A beginner's guide to Borneo
So you’ve decided on Borneo and with a fifteen hour flight ahead of you, you’ve probably already done an amount of reading which has revealed to you what a fantastic destination it is, nestled into the northern part of the Indonesian archipelago. As the third largest island in the world, Borneo attracts visitors usually who are interested in something more than just lying around on a beach, and they will not be disappointed.
Aside from the wonderful culture and friendliness of the locals there are all kinds of opportunities to engage with nature and the island’s flora and fauna. Mount Kinabalu is the highest mountain in the Malay Archipelago and sits in Kinabalu Park, a UNESCO World Heritage Site. It is of no surprise that the site is of immense biological importance, with over 4,500 species of plant, 326 species of birds, and 100 identified mammalian species. You may have seen on TV or any natural history programme the famous species from this area, the gigantic Rafflesia plants and of course, the orangutan. Be sure to visit the Sepilok Orangutan Rehabilitation Centre. It is relatively easy to explore the parks but climbing equipment would be needed along with permission for anything other than a lower mountain walk.
After jungle trekking and tree top or canopy walking you may well be hanging out for a dip in Poring Hot Springs. It sounds as though you would be hot enough already with the trekking but in fact it’s incredibly refreshing and cleansing in the sulphur baths, and with the mountain breezes, very revitalising. Immersing yourself in the beauty and otherness of Borneo is really an adventure in itself, and you could add to that by taking a trip along Kinabatangan River to watch the Proboscis monkeys monkeying around in the jungle.
Remember to pack wisely, long sleeve shirts and knee length or full length light trousers are recommended for the jungle treks, and of course a good pair of closed toe walking shoes. By trekking into the jungle quietly you are in the perfect position to see the wildlife in their own habitat. For any evening jungle cruises, be armed with mosquito repellent for sundown, but it is far easier just to cover up sensibly.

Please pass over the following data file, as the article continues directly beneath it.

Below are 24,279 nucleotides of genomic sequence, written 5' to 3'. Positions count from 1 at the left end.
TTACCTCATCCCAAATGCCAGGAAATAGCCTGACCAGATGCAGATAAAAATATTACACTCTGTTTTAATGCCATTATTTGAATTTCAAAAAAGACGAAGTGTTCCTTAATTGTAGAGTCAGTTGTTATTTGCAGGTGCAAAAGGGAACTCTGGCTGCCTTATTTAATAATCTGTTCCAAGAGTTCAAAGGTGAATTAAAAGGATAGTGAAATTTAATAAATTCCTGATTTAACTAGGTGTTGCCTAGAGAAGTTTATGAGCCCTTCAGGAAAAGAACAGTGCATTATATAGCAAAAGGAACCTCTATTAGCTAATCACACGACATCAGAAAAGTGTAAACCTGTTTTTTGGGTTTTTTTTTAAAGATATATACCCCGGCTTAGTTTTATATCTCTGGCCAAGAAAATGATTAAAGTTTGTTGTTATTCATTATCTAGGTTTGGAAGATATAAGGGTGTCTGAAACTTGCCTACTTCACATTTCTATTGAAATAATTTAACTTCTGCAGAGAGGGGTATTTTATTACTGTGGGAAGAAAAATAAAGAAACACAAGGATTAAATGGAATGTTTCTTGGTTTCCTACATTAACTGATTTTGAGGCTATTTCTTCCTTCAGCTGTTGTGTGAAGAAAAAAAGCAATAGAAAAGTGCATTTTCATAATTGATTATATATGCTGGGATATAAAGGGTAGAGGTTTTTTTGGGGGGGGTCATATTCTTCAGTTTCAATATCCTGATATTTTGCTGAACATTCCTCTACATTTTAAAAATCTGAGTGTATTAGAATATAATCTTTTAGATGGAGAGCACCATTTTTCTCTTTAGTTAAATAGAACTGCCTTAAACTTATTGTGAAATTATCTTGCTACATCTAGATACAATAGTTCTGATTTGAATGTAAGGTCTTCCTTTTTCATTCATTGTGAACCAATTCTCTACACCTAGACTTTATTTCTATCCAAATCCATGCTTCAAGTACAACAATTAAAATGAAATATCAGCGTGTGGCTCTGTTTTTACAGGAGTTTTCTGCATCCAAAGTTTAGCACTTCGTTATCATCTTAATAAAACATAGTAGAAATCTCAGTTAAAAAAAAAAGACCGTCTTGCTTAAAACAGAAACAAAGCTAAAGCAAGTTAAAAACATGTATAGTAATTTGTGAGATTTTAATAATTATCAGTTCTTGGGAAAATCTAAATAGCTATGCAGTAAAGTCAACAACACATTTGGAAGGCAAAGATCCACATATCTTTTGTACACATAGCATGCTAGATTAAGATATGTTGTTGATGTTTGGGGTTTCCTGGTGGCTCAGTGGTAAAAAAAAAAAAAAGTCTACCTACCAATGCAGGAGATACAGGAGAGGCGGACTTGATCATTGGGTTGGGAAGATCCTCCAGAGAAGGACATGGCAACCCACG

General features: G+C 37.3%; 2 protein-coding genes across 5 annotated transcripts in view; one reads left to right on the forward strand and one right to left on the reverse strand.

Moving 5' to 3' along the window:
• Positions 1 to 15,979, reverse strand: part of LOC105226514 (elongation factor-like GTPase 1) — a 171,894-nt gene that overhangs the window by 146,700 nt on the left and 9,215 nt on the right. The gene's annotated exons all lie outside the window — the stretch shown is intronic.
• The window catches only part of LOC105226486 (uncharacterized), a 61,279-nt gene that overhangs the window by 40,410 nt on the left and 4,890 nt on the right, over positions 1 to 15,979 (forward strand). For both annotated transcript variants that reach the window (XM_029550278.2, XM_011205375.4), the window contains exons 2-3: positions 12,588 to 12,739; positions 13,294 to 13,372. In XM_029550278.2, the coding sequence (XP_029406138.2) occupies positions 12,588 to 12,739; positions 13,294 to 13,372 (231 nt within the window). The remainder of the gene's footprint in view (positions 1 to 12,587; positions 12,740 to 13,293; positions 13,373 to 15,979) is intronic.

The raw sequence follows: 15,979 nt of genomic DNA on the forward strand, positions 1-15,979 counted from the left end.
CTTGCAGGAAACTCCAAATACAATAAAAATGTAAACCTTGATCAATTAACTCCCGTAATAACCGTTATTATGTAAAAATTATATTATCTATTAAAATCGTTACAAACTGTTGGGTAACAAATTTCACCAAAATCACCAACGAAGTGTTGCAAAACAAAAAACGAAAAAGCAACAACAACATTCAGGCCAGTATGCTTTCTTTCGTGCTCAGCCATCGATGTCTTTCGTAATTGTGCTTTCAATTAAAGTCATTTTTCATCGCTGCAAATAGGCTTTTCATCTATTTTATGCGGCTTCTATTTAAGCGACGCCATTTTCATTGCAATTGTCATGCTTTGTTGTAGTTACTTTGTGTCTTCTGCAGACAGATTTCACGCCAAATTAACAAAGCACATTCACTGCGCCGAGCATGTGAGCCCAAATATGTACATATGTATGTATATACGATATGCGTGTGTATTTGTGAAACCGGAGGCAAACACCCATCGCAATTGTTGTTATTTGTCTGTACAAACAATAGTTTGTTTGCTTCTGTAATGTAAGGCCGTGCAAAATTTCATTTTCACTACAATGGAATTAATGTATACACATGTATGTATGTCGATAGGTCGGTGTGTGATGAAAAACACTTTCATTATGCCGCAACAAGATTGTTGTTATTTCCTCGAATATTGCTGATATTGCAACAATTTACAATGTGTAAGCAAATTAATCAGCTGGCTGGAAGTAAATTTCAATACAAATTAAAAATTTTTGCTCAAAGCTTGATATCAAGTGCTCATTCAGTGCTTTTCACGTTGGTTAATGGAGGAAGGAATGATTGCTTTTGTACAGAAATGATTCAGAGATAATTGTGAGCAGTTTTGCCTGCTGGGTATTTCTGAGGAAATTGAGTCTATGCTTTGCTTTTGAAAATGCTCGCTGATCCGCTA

Whilst in Borneo you must visit the Gomantong Caves, again the subject of lots of TV nature programs as it is here that the birds’ nests are harvested and have a value as much as gold. Aside from the seemingly precarious bamboo ladders and scaffolding to access the caves in which the swifts nest, the whole lifestyle of these locals who claim the nests is fascinating.
Turtle Island is also a must whilst in Borneo - see at first hand on your adventure holiday, the turtles laying their eggs. The park is a safe haven for the endangered green and hawksbill turtles and gives you the rare opportunity to watch turtle landings. In terms of accommodation, your Tropical Sky Far East consultant will be able to best advise what suits you in terms of budget and also pre-book the best places to observe these natural phenomena.
More information and to book: Borneo is a destination for nature and wilderness lovers – if you’re at home in the great outdoors you’ll love it here.
Article written by Chris Hawkins.